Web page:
Dadaab Camps

Dadaab, is a town and a region located in Northeast Kenya. There are six refugee camps located within the region of Dadaab. These include Ifo, Dagahaley and Hagadera which are the oldest and the largest of the camps. Dadaab stretches over 50 square kilometres in eastern Kenya. All these three camps are within a radius of 8 km which serves them. Dadaab camp was established in Kenya in 1991, as a response to the influx of Somalis fleeing their homes in midst of civil war. It was originally designed to host 90,000 people. As of today, it holds around half a million refugees according to the UNHCR.

Dadaab is located about 100 kilometres to the North-East of the town of Garissa and 70 km from Somali border, 500 kilometres from Kenya’s capital city, Nairobi, 600 km from the port of Mombasa and is accessible from Nairobi through Garissa by road.

Dadaab occupies a generally flat low lying area with altitude ranging between 700 and 400 meters above sea level; the area is devoid of mountains and hills. The lack of these features facilitates easy movement for both human being and livestock.

Dadaab is semi-arid area with sparse semi desert vegetation, except for some torrential unreliable rains that fall in March/April, October and also December. The area is hot and dry throughout the year. Generally the average rainfall ranges between 300-400 mm per year. The temperature of Dadaab is always hot most of the year and ranges between 21 and 38 degrees centigrade. There is a relatively cooler spell between the months of April and August.

Dadaab Camps are home to many people and communities who fled their home countries seeking mainly security and basic necessities such as food and shelter. The Camp is occupied by people from Somalia, Ethiopia, Rwanda, Sudan, Eritrea, and Uganda, however, most people in the Camp are Somalis. Each camp is divided into sections that are further divided into blocks. A section has a minimum of a block to a maximum of about 30 blocks. Each block is head by a male and a female block leader. The male and female block leaders elect a male and a female section leader who will be in charge of the section. All the section leaders will in turn elect the overall chairman and the chairlady of the camp. These leaders are very essential in the refugee leadership structure since they link the refugee community with the United Nations High Commissioner for Refugees (UNHCR) agencies. They are also involved in the conflict resolution and management at block level. They closely work with UNHCR in ensuring that refugee concerns are addressed.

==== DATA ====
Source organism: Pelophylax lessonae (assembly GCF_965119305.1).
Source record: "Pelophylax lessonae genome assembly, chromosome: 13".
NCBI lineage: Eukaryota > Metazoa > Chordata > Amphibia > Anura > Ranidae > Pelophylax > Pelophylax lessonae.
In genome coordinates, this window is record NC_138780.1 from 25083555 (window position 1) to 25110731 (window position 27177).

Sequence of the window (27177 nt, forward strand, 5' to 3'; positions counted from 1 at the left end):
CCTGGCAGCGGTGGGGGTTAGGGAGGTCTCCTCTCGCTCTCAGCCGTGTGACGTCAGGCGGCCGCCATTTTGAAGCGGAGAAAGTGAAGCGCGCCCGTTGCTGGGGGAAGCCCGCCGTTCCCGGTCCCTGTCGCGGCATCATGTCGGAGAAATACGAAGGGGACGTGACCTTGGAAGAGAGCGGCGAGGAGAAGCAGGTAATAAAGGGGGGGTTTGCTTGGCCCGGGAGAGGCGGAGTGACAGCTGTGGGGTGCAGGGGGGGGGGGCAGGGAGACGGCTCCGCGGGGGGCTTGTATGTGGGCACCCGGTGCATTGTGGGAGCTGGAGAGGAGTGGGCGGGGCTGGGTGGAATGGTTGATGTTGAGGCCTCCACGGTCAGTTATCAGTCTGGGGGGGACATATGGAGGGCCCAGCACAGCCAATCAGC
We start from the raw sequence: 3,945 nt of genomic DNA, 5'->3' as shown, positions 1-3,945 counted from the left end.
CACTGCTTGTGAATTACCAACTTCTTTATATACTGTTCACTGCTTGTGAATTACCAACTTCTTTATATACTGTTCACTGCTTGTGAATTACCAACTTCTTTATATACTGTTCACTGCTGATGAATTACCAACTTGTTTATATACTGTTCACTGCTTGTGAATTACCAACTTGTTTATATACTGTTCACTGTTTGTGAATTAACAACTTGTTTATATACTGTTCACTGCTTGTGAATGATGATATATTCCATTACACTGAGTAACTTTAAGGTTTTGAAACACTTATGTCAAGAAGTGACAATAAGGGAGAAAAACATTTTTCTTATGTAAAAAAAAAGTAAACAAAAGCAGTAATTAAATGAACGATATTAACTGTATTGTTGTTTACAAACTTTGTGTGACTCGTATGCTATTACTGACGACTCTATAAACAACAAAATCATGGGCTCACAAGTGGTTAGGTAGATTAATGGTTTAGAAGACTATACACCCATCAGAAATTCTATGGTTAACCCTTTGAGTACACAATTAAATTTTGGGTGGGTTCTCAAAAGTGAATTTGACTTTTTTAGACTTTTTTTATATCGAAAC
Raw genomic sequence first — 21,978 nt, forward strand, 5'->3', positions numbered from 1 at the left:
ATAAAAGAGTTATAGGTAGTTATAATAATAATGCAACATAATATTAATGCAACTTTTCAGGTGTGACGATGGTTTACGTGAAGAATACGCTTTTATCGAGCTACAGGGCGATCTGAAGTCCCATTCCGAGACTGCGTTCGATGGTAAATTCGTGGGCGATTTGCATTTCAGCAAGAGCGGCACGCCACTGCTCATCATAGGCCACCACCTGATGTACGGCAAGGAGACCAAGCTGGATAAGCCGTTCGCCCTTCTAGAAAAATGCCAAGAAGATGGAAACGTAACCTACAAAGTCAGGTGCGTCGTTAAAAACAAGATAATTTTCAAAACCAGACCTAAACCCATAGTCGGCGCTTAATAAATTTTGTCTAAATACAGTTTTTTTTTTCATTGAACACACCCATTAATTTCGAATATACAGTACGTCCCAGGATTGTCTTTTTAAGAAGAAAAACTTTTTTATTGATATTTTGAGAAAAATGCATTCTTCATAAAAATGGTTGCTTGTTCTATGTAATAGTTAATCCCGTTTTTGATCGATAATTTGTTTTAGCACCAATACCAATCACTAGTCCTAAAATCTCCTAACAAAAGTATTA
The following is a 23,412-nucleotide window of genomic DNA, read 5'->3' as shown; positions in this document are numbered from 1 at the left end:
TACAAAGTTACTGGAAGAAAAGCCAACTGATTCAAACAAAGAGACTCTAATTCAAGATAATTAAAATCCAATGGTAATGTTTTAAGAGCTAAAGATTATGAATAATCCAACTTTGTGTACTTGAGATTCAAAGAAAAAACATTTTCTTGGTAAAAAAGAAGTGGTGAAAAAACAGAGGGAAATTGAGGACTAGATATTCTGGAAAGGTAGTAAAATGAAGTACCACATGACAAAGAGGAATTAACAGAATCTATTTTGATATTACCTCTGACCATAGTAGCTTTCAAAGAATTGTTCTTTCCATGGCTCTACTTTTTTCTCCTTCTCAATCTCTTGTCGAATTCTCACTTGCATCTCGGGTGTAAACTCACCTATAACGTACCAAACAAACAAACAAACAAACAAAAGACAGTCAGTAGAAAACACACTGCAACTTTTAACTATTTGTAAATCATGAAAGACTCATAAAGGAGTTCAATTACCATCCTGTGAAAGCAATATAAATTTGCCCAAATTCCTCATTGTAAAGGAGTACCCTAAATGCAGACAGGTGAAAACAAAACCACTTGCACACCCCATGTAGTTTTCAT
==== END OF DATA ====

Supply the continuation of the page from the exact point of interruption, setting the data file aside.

Due to civil war, merciless killings, explosions, drought and extreme scarcity of food in Somalia, the number of people seeking refugee from Somalia in Dadaab increased to over half a million people. The new population is residing in generally poorer conditions in terms of food, healthcare and education. Livelihoods are severely limited within the camps. The main forms of livelihoods are relief, remittances and some small livestock. Some youth in the camps have received training but have no opportunities for earning a livelihood and have nothing to do while others who have completed “O” level schooling but without further opportunities for higher education pursue some incentive jobs to contribute to the budget of their families. Some refugees have established small-scale businesses to cater for their daily needs.

In addition to this, the Kenyan Government instituted a policy that limits movement of refugees outside the Camps. This means refugees have limited access to labour markets or to alternative sources of income, making them highly dependent on food donation from UNHCR and other aid agencies.